While I've pondered the same question from time to time (because others are using and swearing by them), I've never been able to convince myself that its truly to my advantage....discounti​ng the "looking professional" factor. ;) I've shot without a grip for 35+ years of SLR/DSLR usage and do NOT see any compelling need for it, but readily accept that it does for others. I feel neither the need to defend my usage or correct that of others (much like my position on use of UV filters). I shoot an array of modes, ie landscape and portrait on an array of lenses, mostly a 24-105 and 100-400. I have size L or XL gloves (thus presumably large hands!) and again don't miss the "balance" or heft of a grip....but then I've never really used one for a sustained period. I suspect we're creatures of habit and if you're used to one thing OR the other...then that's what you prefer.

The reasons I never took the leap was:
1. they aren't cheap, ie money that could be invested in other gear (lens, upgraded body, etc)
2. I don't buy the value of the extra onboard battery. I carry 2-3 spares with me (depending on their age/capacity) BUT in my pack where the weight is much less tiring. Changing batteries is a non issue, ie seconds!
3. I do a lot of photography while hiking. Weight/bulk are important issues. Grips are a disadvantage in that regard.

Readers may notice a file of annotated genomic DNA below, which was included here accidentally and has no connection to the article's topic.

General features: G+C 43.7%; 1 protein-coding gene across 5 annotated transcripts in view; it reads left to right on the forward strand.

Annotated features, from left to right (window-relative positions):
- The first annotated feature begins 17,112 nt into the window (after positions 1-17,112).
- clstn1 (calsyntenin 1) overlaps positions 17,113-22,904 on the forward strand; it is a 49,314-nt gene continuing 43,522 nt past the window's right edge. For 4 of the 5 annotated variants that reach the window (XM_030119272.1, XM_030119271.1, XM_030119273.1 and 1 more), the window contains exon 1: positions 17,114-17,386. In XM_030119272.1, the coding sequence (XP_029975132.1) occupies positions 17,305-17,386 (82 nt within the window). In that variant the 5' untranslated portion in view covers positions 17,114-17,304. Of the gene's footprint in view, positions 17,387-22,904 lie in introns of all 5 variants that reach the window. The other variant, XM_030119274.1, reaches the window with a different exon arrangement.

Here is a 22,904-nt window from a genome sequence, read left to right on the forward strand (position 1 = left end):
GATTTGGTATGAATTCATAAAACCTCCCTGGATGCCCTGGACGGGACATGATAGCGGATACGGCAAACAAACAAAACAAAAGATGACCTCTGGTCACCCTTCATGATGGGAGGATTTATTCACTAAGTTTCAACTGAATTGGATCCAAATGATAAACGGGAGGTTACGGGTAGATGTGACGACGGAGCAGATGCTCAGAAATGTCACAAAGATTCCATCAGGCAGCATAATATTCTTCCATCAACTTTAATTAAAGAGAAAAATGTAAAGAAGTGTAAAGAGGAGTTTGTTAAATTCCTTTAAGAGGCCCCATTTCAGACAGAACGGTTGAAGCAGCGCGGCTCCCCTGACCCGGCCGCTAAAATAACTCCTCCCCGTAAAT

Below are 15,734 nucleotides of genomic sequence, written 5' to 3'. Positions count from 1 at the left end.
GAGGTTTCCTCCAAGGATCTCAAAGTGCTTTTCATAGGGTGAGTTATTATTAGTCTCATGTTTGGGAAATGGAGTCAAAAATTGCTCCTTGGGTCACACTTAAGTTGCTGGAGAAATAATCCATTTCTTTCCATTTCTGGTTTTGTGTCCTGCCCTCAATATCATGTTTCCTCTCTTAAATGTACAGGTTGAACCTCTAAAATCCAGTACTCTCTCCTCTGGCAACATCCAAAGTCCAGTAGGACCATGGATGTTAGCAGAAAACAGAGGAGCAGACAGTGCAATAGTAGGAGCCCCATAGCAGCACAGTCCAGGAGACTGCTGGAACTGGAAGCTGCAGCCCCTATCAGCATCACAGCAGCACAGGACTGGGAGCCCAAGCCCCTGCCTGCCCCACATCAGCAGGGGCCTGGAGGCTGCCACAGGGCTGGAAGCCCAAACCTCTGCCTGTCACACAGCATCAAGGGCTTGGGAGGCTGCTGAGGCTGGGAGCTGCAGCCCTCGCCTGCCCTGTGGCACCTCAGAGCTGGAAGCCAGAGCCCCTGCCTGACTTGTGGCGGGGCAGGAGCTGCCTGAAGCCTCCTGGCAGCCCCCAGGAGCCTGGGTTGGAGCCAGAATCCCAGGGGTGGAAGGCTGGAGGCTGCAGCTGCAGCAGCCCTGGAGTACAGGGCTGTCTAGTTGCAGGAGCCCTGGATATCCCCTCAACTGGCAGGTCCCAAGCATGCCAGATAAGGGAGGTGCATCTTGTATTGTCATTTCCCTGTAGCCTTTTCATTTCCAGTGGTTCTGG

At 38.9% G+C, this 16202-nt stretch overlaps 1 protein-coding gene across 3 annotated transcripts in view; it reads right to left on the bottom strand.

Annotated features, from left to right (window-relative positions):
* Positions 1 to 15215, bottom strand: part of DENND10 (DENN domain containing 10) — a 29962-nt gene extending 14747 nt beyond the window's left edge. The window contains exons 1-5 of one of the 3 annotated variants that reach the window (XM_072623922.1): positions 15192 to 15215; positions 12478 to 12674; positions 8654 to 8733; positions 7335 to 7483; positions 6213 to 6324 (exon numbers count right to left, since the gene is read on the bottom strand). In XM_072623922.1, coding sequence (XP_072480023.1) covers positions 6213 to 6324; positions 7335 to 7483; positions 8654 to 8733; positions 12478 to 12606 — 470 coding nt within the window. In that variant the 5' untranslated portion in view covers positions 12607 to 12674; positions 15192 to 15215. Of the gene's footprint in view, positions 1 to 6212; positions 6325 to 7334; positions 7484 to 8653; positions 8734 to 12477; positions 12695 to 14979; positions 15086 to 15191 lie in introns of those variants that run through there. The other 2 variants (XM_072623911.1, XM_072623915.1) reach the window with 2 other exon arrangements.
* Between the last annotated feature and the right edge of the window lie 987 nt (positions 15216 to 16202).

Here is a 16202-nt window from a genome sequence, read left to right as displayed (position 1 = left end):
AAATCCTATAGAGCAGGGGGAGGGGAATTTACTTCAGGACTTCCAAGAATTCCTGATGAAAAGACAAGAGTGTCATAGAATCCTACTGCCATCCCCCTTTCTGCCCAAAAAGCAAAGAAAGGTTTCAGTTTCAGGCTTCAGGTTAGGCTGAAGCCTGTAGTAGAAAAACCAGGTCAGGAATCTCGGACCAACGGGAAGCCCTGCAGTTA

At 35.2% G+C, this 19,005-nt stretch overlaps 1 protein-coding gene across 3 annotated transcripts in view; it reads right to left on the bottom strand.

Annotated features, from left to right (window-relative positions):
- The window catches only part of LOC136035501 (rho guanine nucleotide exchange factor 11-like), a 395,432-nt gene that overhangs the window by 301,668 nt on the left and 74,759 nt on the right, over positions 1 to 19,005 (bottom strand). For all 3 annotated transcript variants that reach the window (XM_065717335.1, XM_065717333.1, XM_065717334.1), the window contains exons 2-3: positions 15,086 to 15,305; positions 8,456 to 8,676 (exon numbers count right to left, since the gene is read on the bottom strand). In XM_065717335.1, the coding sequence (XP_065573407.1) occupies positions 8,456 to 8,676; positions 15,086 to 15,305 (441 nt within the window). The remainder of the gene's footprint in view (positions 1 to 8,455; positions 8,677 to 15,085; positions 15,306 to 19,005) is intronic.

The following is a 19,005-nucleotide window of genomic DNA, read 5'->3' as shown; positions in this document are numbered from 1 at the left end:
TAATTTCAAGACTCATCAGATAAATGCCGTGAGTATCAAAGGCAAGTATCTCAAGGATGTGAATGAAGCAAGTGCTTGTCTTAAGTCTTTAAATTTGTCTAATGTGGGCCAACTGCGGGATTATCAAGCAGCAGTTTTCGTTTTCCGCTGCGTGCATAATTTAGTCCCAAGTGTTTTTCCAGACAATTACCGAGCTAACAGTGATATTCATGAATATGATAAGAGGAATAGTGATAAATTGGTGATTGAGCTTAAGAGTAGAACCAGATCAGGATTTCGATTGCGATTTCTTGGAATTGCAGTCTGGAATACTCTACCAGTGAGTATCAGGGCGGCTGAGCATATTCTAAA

4. I use L-brackets. The one that fits on an ungripped body is different than one that fits on a gripped. While I could "unmount" the grip, I don't want to incur the expense of a 2nd L-bracket or futz with changing it over as well.

I've seen online polls re who, how many use a gripped body and WHY (discounting the "me-too'ers"). On sites where the predominate lens usage is super telephotos, gripped bodies predominate. Otherwise, they appear to be in a minority. If it meets a REAL need, use it. If it doesn't, why would you? EVERYTHING comes at a cost....which can you better afford ($$$, weight, inconvenience, etc)?

A Rebel is a smaller bodied camera and perhaps a grip would improve its feel. Me, I'd rather upgrade to a larger body (ungripped).

Just ­ Be
1,449 posts
Joined Jun 2006
Location: Seattle area
Jan 12, 2013 15:43 as a reply to  @ Russ61's post |  #20 …XQH&coliid=I1MV​LNO2YSF8TU (external link)

Love my new purchase. The price ($39) fit and finish make it a very nice addition to my 60D.

6D, 60D, Various L and non-L Lenses and more gear than I have time to use. ;)

Senior Member
260 posts
Joined Jan 2009
Location: Kansas
Jan 12, 2013 18:05 |  #21